Your hypothetical non-expert extension packager is going to do basically the same thing under both proposals: find an appropriate build environment and use it as above. The big headache for them, under both proposals, is going to be deciding which of several available manylinuxWHATEVER tags is the right choice (as long as there’s more than one whose output is accepted by PyPI at any given time, this headache exists) (usually the right answer will be “the oldest one with a $LANGUAGE compiler that accepts your code”, but there could be complications).

As I understand it, most of the work in developing either a new manylinux${YEAR} under the existing methodology or a new manylinux_${bikeshed_version} under the “perennial” proposal, is not in going through the PEP process, but in defining what “sufficiently old” means for the new tag, preparing a suitable build environment, and patching both pip and auditwheel to understand what to do with the new tag. Under perennial, pip only has to be patched once and then it understands all future manylinux’es, but I don’t see any inherent reason why pip couldn’t be patched once to grok all future YEARs if we stuck to the existing methodology. And anyway patching pip is the easiest part.


1 I say “GNU/Linux-based distribution” here because this is not a property of Linux-the-kernel; it’s a consequence of the maintainers of GCC and GNU libc deciding that it’s only feasible for them to support one-way backward compatibility — binaries compiled with an old toolchain will almost always work with a newer libc.so.6, but not the other way around. Both Microsoft and Apple have put in the extra work required to make sure that you can, for instance, compile a program on a current Windows 10 dev box and get an executable that will run correctly on Vista, if that’s what you want. There’s no inherent reason why that work couldn’t be done for (GNU/)Linux, it’s just that nobody’s being paid to do it and all the volunteers have other priorities.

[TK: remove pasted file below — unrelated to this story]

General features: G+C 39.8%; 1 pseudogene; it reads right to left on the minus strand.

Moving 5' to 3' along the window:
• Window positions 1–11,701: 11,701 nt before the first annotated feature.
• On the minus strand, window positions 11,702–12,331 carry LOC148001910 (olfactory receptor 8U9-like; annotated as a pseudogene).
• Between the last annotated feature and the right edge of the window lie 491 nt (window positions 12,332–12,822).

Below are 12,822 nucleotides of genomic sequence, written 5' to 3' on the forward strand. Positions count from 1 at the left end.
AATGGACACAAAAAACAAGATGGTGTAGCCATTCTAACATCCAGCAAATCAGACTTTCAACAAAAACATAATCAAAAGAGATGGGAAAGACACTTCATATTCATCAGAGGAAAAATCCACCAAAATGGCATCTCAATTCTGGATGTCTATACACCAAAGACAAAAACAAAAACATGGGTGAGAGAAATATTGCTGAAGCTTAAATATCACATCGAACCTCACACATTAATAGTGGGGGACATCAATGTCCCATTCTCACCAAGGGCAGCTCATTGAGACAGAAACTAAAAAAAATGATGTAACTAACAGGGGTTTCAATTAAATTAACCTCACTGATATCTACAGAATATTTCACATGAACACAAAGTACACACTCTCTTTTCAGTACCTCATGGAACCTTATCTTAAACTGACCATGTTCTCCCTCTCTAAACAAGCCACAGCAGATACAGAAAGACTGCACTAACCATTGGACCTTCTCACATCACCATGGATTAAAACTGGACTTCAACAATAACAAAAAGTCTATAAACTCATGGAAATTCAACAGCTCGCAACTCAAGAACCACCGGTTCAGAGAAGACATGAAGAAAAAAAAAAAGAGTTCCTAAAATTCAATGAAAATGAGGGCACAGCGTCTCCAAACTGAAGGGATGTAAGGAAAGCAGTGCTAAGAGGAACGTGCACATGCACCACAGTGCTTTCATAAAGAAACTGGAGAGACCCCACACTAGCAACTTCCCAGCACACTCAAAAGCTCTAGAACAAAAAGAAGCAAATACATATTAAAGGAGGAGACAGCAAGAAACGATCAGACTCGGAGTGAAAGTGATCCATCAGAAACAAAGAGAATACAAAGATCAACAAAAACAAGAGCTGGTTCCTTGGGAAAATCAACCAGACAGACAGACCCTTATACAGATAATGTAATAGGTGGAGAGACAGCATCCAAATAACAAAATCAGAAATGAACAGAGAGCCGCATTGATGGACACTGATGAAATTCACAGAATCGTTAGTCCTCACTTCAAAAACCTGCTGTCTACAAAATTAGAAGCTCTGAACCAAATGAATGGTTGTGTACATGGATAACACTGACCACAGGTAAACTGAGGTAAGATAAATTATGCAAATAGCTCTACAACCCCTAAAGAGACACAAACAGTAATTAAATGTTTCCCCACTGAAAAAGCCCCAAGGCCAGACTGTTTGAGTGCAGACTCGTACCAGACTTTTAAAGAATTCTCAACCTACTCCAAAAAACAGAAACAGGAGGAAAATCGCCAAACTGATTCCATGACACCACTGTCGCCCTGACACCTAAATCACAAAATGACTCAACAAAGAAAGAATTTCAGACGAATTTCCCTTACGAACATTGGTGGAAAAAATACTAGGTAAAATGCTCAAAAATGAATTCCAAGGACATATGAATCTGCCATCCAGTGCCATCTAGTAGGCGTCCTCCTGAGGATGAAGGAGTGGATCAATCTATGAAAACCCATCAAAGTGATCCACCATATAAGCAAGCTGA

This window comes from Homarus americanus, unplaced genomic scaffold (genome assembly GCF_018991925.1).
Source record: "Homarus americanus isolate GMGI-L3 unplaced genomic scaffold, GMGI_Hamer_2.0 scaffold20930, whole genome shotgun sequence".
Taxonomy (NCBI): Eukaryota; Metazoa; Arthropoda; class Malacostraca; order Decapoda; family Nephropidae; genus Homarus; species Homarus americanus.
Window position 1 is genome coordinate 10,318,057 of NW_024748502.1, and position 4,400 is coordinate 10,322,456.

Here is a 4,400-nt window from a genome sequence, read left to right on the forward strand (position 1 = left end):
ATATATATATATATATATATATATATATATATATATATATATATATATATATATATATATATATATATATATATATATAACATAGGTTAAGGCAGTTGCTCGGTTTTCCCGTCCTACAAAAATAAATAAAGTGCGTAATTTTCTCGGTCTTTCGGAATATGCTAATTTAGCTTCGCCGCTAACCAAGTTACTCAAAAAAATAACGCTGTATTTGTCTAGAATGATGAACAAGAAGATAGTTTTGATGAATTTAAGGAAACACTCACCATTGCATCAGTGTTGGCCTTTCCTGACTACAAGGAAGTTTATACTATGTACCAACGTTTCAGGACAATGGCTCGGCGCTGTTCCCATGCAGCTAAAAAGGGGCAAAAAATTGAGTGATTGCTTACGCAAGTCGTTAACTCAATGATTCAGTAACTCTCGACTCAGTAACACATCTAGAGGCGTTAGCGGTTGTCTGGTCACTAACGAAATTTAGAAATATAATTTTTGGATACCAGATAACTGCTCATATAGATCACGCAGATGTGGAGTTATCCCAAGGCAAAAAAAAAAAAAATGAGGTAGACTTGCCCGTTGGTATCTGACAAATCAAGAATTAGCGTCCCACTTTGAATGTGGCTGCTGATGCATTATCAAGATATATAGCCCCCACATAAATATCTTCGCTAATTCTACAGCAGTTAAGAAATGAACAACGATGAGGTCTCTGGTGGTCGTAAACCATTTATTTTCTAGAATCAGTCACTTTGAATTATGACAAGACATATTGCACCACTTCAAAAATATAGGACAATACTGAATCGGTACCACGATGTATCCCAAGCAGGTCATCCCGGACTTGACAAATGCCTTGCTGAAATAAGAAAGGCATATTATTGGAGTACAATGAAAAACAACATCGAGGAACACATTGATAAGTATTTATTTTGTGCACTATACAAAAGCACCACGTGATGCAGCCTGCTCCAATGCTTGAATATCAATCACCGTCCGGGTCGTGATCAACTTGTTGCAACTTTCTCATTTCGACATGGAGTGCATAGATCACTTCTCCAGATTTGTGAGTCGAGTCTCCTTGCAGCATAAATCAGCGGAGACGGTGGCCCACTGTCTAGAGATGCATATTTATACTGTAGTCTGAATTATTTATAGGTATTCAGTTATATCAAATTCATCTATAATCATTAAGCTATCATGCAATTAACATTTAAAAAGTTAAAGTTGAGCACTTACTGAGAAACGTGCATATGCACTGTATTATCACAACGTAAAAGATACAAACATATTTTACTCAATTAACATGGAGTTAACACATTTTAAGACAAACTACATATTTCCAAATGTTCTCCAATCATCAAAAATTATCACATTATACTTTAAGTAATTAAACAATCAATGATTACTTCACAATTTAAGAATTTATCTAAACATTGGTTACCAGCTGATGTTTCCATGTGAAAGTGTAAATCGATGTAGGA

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This may be the crux of the dispute. perennial sheds a chunk of work that the current maintainers of tools and build environments find to be inconvenient and redundant, but the manylinux1 PEP is currently doing the job of answering the high-level question that package maintainers have: what do I use to build binary wheels for Linux? If we stop issuing manylinuxXXXX PEPs, something else needs to take that role.

Having said that, right now we have people being confused over whether to use manylinux1 or manylinux2010, so there’s already a gap in available documentation. Nor do I mean to dismiss the tools maintainers’ goals—on the “optimize for fun” principle, we should be looking for ways to shed tasks that people find inconvenient and redundant.

I don’t imagine there would be a new build environment for every new upstream release of glibc, incidentally; those come out every six months, it would be way too much churn. Probably people would prefer something more like one new environment per LTS release of CentOS, every three to five years.